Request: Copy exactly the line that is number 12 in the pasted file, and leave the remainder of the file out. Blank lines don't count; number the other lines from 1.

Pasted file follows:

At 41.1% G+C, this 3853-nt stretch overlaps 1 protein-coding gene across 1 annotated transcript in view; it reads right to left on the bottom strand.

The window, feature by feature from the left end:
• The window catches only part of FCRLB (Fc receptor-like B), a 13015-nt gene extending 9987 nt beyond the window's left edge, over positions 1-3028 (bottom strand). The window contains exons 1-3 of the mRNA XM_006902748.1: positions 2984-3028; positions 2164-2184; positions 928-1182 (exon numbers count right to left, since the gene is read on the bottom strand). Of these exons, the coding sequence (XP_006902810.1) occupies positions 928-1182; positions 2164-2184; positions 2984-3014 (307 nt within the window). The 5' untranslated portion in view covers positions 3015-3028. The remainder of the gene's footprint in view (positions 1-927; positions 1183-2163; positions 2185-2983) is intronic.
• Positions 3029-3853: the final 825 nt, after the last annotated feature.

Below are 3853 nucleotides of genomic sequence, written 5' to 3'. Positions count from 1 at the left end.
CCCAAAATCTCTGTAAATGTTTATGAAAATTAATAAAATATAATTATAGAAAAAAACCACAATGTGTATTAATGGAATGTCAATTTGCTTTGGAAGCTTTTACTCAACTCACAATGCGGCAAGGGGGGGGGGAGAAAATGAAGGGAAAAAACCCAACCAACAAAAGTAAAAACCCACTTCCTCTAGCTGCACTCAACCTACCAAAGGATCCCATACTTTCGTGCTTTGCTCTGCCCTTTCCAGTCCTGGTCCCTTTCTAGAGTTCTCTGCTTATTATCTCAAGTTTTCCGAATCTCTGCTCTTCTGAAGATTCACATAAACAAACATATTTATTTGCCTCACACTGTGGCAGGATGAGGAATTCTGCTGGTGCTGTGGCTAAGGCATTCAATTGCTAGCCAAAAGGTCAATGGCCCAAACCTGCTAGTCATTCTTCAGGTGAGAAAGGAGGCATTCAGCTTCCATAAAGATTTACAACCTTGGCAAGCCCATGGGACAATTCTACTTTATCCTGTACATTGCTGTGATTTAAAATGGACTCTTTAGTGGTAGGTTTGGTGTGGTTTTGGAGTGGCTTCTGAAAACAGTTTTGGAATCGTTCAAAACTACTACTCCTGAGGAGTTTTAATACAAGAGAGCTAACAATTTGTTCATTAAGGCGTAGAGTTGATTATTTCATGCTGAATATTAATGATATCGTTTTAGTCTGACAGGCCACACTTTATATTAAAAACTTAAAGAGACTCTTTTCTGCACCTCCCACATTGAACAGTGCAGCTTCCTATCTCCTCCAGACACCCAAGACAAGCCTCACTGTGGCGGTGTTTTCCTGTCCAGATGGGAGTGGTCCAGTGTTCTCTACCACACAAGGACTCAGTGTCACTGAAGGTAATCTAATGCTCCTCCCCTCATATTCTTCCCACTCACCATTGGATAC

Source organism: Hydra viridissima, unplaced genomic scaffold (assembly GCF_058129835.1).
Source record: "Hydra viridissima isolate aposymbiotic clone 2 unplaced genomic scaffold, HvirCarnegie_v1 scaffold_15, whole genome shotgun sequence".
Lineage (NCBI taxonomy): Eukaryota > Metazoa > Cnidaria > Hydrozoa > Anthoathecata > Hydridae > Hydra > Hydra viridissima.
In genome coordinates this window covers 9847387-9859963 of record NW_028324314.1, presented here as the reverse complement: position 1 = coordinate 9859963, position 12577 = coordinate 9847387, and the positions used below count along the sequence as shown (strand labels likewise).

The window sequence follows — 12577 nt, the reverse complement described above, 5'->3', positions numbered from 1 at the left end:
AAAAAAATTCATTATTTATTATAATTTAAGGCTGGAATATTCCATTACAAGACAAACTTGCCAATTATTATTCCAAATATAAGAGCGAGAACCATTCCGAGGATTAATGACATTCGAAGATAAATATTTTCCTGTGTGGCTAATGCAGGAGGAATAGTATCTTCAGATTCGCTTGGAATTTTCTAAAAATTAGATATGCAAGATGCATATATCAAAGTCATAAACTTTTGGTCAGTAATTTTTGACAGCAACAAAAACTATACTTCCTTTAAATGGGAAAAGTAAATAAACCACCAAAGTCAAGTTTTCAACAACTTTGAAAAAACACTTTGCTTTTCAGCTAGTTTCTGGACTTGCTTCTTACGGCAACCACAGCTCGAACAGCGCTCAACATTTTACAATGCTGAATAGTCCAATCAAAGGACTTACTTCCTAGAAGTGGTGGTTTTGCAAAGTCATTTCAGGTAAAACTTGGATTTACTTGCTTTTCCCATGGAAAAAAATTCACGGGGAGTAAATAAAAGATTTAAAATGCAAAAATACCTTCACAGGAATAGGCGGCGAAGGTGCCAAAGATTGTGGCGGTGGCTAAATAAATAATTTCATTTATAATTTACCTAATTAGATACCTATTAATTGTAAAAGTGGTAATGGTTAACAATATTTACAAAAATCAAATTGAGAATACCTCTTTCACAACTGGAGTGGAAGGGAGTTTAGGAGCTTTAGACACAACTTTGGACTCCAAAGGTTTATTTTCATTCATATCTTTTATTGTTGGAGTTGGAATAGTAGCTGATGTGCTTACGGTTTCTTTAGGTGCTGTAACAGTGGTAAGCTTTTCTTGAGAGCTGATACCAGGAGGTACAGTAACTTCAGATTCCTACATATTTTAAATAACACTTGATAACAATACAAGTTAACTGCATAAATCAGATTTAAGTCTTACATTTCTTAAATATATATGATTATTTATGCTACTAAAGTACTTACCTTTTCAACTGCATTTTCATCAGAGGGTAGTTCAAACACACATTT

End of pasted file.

AAAAAAATTCATTATTTATTATAATTTAAGGCTGGAATATTCCATTACAAGACAAACTTGCCAATTATTATTCCAAATATAAGAGCGAGAACCATTCCGAGGATTAATGACATTCGAAGATAAATATTTTCCTGTGTGGCTAATGCAGGAGGAATAGTATCTTCAGATTCGCTTGGAATTTTCTAAAAATTAGATATGCAAGATGCATATATCAAAGTCATAAACTTTTGGTCAGTAATTTTTGACAGCAACAAAAACTATACTTCCTTTAAATGGGAAAAGTAAATAAACCACCAAAGTCAAGTTTTCAACAACTTTGAAAAAACACTTTGCTTTTCAGCTAGTTTCTGGACTTGCTTCTTACGGCAACCACAGCTCGAACAGCGCTCAACATTTTACAATGCTGAATAGTCCAATCAAAGGACTTACTTCCTAGAAGTGGTGGTTTTGCAAAGTCATTTCAGGTAAAACTTGGATTTACTTGCTTTTCCCATGGAAAAAAATTCACGGGGAGTAAATAAAAGATTTAAAATGCAAAAATACCTTCACAGGAATAGGCGGCGAAGGTGCCAAAGATTGTGGCGGTGGCTAAATAAATAATTTCATTTATAATTTACCTAATTAGATACCTATTAATTGTAAAAGTGGTAATGGTTAACAATATTTACAAAAATCAAATTGAGAATACCTCTTTCACAACTGGAGTGGAAGGGAGTTTAGGAGCTTTAGACACAACTTTGGACTCCAAAGGTTTATTTTCATTCATATCTTTTATTGTTGGAGTTGGAATAGTAGCTGATGTGCTTACGGTTTCTTTAGGTGCTGTAACAGTGGTAAGCTTTTCTTGAGAGCTGATACCAGGAGGTACAGTAACTTCAGATTCCTACATATTTTAAATAACACTTGATAACAATACAAGTTAACTGCATAAATCAGATTTAAGTCTTACATTTCTTAAATATATATGATTATTTATGCTACTAAAGTACTTACCTTTTCAACTGCATTTTCATCAGAGGGTAGTTCAAACACACATTT